The Fast Messages project focuses on optimizing the softwaremessaging layer that resides between lower-level communicationservices and the hardware. It is available on both the Cray T3D[22, 23] and Myricoms Myrinet [6]. Using the Myrinet, FM providesMPP-like communication performance on workstation clusters. FMon the Myrinet achieves low-latency, high-bandwidth messaging forshort messages delivering 32s latency and 16 MBytes/s bandwidthfor 128 byte packets (user-level to user-level). For shorter packets,latency drops to 25s, and for larger packets, bandwidth rises to19.6 MB/s. This delivered bandwidth is greater than OC-3 ATMsphysical link bandwidth of 19.4 MB/s. FMs performance exceeds themessaging performance of commercial messaging layers on numer-ous massively-parallelmachines [21, 29, 11]. A good characterizationof a messaging layers usable bandwidth (bandwidth for short mes-sages) is n 1

    2, the packet size to achieve half of the peak bandwidth

    ( r12 ). FM achieves an n 12 of 54 bytes. In comparison, Myricomscommercial API requires messages of over 3,873 bytes to achievethe same bandwidth. FM has improved the networks ability to deliverperformance to short messages dramatically, reducing n 1

    2by nearly

    two orders of magnitude.In the design of FM, we addressed three critical design issues

    faced by all designers of input/output bus interfaced high speed net-works: division of labor between host and network coprocessor, man-agement of the input/output bus, and buffer management. To achievehigh performance, messaging layers should assign as much function-ality as possible to the host. This leaves the network coprocessor freeto service the high speed network channels. If the network interfacehas DMA capability, the input/output bus should be used asymmetri-cally, with the host processor moving data to the network and exploit-ing DMA to move data to the host. Using the processor to move datato the network reduces latency, particularly for small messages. DMAtransfer for incoming messages, initiated by the network coprocessor,maximizes receive bandwidth with little cost in latency. Finally, buffermanagement should be extremely simple in the network coprocessorand match queue structures between the network coprocessor andhost memory. Simple buffer management minimizes software over-head in the network coprocessor, again freeing the coprocessor toservice the fast network. Matching queue structures between the hostand network coprocessor allows short messages to be aggregatedin DMA operations, reducing the data movement overhead. Detailedmeasurements evaluate several design alternatives and show how


  • each of these achieves high performance.The rest of the paper is organized as follows. Section 2 describes

    issues common to all messaging layers. Section 3 explains our FMdesign in light of the hardware constraints of a workstation cluster. InSection 4, we present the design and performance of FM elementsin detail, justifying each design decision with empirical studies. Wediscuss our findings in Section 5 and provide a brief summary of thepaper and conclusions in Section 6.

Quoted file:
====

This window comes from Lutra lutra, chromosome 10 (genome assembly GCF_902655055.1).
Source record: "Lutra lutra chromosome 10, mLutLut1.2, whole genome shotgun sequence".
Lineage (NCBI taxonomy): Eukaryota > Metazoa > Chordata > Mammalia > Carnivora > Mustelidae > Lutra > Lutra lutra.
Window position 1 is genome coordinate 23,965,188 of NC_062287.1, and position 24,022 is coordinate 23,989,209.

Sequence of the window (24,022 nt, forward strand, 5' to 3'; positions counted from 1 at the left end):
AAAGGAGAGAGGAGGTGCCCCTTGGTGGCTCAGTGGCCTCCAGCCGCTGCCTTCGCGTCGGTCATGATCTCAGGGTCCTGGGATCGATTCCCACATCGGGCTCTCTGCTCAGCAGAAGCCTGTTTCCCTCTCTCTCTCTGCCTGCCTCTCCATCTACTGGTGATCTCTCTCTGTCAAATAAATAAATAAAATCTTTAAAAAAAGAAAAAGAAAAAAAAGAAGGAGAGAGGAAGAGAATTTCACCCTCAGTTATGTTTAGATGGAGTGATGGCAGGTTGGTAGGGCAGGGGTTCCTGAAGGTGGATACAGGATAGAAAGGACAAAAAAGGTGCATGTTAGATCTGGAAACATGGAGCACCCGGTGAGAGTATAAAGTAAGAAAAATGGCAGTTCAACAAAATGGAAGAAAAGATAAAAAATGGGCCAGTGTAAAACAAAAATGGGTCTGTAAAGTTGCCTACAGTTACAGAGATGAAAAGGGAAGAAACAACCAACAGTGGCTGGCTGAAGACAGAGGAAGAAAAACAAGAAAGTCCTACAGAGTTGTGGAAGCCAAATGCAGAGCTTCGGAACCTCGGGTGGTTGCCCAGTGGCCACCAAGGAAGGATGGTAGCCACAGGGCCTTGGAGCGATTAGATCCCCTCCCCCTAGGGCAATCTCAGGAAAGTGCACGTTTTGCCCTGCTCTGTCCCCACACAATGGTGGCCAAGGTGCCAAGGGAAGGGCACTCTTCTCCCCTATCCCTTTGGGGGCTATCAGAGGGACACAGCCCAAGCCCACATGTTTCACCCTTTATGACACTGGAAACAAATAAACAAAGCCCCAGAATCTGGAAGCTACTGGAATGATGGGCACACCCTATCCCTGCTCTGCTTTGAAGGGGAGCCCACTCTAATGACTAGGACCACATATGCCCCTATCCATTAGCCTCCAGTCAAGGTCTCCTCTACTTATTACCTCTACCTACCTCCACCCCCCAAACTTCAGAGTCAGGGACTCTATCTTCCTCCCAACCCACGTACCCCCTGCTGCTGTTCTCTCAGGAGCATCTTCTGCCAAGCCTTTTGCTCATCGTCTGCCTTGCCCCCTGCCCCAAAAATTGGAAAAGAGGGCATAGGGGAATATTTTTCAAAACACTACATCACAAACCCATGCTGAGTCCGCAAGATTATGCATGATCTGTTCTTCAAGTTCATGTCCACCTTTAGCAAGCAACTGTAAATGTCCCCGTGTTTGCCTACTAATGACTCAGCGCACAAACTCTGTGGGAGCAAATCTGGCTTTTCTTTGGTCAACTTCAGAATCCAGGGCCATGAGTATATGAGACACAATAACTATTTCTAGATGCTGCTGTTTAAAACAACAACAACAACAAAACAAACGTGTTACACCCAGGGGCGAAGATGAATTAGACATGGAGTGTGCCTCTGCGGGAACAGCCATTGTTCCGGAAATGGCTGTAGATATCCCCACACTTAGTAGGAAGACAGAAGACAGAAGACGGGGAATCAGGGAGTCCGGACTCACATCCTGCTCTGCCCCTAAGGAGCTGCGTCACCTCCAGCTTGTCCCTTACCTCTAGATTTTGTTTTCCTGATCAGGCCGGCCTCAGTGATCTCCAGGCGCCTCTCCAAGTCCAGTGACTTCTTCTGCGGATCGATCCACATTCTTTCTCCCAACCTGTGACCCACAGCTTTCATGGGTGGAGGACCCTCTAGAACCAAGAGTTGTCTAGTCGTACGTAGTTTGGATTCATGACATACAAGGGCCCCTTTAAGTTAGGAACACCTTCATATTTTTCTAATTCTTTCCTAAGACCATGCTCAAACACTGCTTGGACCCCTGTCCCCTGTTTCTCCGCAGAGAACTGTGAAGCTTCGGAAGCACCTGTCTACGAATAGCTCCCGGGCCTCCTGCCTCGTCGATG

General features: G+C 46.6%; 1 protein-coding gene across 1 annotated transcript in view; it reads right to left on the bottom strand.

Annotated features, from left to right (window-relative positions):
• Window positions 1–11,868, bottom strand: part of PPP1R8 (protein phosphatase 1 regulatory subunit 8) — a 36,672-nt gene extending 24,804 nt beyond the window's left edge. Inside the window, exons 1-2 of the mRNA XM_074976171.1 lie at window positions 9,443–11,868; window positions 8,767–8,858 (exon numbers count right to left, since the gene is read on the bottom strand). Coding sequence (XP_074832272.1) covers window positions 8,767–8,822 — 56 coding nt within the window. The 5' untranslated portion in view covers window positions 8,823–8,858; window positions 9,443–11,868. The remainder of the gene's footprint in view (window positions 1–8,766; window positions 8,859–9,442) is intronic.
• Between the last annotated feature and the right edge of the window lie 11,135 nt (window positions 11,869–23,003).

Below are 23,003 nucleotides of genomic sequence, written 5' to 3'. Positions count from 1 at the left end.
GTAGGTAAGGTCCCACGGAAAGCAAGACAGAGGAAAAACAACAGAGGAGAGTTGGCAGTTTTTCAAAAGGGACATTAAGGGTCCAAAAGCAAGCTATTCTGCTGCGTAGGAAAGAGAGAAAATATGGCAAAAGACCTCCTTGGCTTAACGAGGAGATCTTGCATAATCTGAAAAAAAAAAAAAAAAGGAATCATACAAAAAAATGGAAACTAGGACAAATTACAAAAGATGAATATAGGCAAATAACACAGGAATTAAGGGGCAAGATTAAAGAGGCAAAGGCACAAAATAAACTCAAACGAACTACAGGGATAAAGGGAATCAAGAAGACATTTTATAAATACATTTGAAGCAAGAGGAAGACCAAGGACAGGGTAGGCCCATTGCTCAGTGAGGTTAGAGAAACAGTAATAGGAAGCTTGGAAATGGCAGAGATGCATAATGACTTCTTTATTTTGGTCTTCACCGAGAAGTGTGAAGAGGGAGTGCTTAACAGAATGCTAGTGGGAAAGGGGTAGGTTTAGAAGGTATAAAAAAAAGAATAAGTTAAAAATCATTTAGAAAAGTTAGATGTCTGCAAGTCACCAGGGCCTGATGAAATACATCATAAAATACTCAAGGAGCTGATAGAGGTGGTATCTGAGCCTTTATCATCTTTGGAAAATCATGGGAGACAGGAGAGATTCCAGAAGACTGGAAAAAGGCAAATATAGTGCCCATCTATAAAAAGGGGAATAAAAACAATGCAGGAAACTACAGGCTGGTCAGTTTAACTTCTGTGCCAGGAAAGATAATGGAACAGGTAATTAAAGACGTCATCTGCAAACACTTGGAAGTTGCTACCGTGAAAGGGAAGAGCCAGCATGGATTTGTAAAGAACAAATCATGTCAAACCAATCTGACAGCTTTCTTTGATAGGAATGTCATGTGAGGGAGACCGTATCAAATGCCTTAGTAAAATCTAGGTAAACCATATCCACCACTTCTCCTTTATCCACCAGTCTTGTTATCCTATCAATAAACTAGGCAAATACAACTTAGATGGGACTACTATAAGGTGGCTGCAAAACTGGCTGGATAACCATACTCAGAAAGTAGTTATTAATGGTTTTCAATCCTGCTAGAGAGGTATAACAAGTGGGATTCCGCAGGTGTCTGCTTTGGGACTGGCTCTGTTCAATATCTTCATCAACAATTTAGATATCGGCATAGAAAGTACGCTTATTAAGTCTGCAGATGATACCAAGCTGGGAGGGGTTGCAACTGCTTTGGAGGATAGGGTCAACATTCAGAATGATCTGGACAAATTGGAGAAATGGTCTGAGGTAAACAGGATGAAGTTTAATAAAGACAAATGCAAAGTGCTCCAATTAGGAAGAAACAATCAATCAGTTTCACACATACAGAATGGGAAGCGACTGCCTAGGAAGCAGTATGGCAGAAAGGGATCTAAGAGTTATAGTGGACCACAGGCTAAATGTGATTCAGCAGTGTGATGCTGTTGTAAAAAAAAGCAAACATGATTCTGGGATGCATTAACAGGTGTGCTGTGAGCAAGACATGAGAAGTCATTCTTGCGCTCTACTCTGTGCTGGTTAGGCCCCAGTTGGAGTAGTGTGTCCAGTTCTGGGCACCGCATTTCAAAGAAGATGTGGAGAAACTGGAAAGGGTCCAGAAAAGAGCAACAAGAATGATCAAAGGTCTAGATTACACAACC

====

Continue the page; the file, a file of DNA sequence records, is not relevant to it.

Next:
2 BackgroundFor some time, researchers and even production sites have been us-ing workstation clusters for parallel computation. Many libraries areavailable to support such distributed parallel computing (PVM [27]atop UDP or TCP [28] is perhaps the most popular). The communi-cation primitives in these libraries have typically exploited operatingsystem communication services, running atop 10 Mb/s Ethernet, ormore recently some higher speed physical media such as FDDI [13],ATM [7] or Fibre Channel [4]. While such facilities are useful forcoarse-grain decoupled parallelism, they suffer from high softwarecommunication overhead (operating system calls) and low achievedbandwidth (media limits or software overhead), and thus cannot sup-port more tightly coupled or finer-grained parallelism.

    Higher performance messaging systems for workstation clustersoften bypass the operating system, mapping the network device in-terface directly into the user address space and accessing it directlyvia load/store operations. Protection can still be achieved at virtualaddress translation but sharing of communication resources is morecomplicated. Our FM layer uses this approach, mapping the Myrinetnetwork interface directly into the user address space. Note thateven with a memory-mapped interface accesses can still be expen-sive; in our Myrinet system, reading a network interface status fieldrequires 15 processor cycles. Some ATM systems provide memorymapped input/output bus interfaces, but achieving performance is stilla challenging proposition. For example, delivered bandwidths of 13 MB/s are typical [24]. Achieving high performance requires carefulmanagement of the hardware resources by the software messaginglayer.

    How deeply network interfaces will be integrated into a typicalsystem is a debate currently raging in the works